The big day that we have been training for all term has finally arrived! The pre-race meet was filled with lots of nerves, from my part at least. A few minutes of warm ups were done on the ergs before braving the foul-turning weather. The forecast called for a high of 9C, but a storm rolled in dropping the temperature down to 3C with a wind chill down to freezing as we were rowing.
The final pre-race chats were made, covering the race plan and a few technique points to be aware as we head off to the marshaling area (waiting area). Final comments were made to remind us that we are prepared and to rely on everything that we had worked on during the early morning outings and evening erg sessions over the last 8 weeks. As we pushed off, all the joking and lightheartedness stopped until we stepped out of the boat at the marshaling area.
Once we were out and waiting, we began sizing up the competition, chuckling how one group struggled to park their boat, wondering how others were going to fare against surrounding foes, eventually reminding ourselves that none of that mattered and that we needed to focus inwards not outwards. Again, as we pushed off to line up at the starting statiins, to get our two practice starts, all tom-foolery ended to focus at the task we had at had: catching Churchill M2 before they caught First and Third M3 or before Peterhouse M2 catches us.
Making it to the starting station initiated this pre-race ritual we learned about: parking the boat, getting out to de-kit into our race outfits, gathering around for a final chat. On the sound of the 4 minute cannon, we entered the boat; at the one minute cannon, we settled in and finished performing the final checks on our equipment; at twenty seconds left on the stopwatch, we were pushed out and bow pair were told to take taps as needed as the final countdown came; BANG, go!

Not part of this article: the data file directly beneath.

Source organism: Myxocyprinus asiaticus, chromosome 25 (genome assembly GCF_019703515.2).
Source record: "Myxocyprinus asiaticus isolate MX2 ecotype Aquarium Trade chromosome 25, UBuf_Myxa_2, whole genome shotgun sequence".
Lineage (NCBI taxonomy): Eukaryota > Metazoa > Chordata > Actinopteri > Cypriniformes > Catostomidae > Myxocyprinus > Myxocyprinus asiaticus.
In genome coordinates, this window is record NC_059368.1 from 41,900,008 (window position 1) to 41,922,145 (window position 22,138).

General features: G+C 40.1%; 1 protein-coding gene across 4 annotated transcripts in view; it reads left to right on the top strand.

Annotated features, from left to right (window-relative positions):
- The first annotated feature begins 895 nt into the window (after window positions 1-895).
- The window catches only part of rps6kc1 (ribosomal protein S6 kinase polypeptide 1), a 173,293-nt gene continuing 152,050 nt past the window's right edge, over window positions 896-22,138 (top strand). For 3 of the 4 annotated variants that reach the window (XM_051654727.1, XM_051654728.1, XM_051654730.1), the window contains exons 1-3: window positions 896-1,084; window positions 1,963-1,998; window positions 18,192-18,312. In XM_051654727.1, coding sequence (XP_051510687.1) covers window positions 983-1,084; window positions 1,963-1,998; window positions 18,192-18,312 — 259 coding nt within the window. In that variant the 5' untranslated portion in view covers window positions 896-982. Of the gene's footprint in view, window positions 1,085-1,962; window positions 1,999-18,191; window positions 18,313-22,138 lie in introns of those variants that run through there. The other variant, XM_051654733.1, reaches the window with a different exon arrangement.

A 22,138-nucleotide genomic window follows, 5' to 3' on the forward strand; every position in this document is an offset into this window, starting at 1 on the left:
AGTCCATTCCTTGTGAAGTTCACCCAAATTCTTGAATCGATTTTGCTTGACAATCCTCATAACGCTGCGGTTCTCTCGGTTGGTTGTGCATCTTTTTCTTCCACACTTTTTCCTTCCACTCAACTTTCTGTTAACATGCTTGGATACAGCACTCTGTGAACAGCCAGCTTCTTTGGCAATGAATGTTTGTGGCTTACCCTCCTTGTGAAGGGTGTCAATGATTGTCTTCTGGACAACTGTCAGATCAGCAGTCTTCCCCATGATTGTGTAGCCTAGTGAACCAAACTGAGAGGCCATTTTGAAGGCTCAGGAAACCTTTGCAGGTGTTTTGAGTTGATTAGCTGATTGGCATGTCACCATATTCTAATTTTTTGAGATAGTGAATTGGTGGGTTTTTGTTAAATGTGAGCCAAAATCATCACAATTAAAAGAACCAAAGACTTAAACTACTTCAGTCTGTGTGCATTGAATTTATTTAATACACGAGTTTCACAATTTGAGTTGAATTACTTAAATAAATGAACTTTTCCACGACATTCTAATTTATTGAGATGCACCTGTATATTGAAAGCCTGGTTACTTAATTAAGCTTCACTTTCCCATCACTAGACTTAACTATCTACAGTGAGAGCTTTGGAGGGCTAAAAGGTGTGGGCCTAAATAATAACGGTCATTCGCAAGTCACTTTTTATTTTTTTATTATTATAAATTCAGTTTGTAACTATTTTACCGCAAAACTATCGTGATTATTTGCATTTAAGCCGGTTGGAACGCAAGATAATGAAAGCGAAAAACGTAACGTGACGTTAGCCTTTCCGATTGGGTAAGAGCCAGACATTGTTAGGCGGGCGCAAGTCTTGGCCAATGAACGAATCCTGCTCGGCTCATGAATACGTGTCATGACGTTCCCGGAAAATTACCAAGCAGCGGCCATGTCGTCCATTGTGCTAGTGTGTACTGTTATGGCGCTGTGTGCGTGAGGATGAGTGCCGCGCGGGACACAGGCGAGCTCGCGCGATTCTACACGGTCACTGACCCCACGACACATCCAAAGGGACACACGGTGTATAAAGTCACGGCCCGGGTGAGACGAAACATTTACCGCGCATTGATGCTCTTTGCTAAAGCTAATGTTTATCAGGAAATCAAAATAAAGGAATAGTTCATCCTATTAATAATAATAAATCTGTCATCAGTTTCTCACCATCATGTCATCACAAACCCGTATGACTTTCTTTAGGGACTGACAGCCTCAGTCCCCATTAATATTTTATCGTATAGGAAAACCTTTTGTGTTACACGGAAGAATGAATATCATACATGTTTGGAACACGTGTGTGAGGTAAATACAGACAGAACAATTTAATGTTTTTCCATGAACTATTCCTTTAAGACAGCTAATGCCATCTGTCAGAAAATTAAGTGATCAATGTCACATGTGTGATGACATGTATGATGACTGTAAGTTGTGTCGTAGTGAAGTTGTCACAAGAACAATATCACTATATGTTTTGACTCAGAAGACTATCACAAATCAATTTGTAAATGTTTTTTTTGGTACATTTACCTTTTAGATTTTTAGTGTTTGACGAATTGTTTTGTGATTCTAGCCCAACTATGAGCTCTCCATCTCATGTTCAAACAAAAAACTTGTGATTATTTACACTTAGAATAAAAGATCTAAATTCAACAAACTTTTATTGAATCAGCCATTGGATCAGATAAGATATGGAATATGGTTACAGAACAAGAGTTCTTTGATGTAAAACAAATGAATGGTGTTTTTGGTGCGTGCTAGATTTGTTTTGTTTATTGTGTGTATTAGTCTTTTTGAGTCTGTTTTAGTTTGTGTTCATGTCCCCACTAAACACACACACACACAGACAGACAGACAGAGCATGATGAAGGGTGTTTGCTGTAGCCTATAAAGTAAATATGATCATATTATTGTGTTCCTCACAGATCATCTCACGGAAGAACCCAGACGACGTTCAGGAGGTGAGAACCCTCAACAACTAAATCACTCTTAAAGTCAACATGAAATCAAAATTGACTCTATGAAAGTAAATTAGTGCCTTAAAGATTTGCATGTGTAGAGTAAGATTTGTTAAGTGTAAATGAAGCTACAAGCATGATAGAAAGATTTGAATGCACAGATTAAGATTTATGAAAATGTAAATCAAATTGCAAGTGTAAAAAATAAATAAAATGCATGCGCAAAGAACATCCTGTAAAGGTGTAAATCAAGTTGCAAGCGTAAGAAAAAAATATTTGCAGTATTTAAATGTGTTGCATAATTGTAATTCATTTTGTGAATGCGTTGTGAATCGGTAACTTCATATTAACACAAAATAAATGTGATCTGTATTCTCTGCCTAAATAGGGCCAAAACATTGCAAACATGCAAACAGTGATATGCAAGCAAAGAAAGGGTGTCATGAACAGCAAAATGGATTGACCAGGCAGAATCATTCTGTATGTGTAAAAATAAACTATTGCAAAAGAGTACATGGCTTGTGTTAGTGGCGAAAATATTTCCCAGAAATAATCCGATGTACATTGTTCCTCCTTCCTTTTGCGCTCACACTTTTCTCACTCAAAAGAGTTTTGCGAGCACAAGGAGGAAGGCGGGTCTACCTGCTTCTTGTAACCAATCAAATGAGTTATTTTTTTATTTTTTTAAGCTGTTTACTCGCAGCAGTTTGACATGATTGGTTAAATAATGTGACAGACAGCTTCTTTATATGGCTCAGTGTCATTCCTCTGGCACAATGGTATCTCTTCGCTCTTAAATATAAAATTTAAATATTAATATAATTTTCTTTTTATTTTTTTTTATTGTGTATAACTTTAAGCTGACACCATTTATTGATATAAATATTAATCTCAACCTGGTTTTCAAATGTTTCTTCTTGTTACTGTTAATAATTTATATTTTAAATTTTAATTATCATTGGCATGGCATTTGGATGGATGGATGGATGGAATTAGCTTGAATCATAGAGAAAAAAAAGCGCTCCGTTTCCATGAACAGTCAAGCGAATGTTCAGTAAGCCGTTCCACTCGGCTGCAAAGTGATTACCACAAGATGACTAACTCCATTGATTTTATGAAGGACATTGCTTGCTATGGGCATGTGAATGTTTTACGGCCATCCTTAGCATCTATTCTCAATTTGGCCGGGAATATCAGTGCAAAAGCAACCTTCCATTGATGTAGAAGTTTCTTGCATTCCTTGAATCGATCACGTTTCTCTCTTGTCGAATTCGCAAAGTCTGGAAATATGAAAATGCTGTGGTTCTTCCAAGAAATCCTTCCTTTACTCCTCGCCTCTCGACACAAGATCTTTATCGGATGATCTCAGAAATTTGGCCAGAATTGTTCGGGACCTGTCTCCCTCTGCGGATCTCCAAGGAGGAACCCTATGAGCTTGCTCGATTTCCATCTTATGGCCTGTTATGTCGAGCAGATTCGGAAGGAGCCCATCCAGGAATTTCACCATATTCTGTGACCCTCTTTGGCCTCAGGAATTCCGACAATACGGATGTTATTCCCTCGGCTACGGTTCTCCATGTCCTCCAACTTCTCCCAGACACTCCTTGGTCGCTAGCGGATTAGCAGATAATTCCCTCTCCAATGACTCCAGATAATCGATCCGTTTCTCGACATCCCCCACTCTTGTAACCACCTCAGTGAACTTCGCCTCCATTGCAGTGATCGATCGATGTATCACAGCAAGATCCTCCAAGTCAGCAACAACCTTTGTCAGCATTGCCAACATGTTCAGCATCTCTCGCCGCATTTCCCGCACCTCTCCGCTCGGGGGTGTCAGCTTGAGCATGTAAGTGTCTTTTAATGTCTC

It wasn’t our best start, or mine in particular. The weather was playing a real factor here, causing me to miss water and whiff for a three of the first twenty strokes, each time I fought to get back in time with the crew. We could see Peterhouse gain a little on us, which made us fight harder, push stronger, breathe deeper. As we quickly learned how many distractions there are on the course, we all doubled down and settled in to our pace, pressing the boat away from us on this mid-afternoon race. We quickly closed in on churchill in between the first and second corner, leaving peterhouse far behind, until finally making contact. A quick tap and I waited for the call to hold the boat up to no avail. Rowing on, we make contact a second time with a large thud and larger resistance, much like moving a second boat…
We thought we had them, but upon further examination, we found that we were at the end of a 4 boat pileup. Confused and concerned we may have had to row on, we braced ourselves for a standing start to escape the boat closing in behind us, who’s distance was hidden by the corner. Eventually we were called to row off to the side with no indication on what the judges decision was.
These were tense moments. We sat in fury, rage, and exhaustion as we pleaded to the coaches, our only outlet, that we got them. It was only after we buckled down and begun rowing how that the official decision came in that Fat bumped Claire Hall and we were awarded a techical bump because we were overlapping churchill as they were impeded by the newly stationary boats. We were lucky, and learned a valuable lesson…
Bumps is not a fair race.
We lucked out today, getting the better end of a call. We grabbed our shrubbery and rowed home, celebrating our hard earned luck.
Our bank party did their best to cheer us on, but due to various technical difficulties, we failed to capture and save video footage of the race… blame the weather and batteries, we didn’t get anything.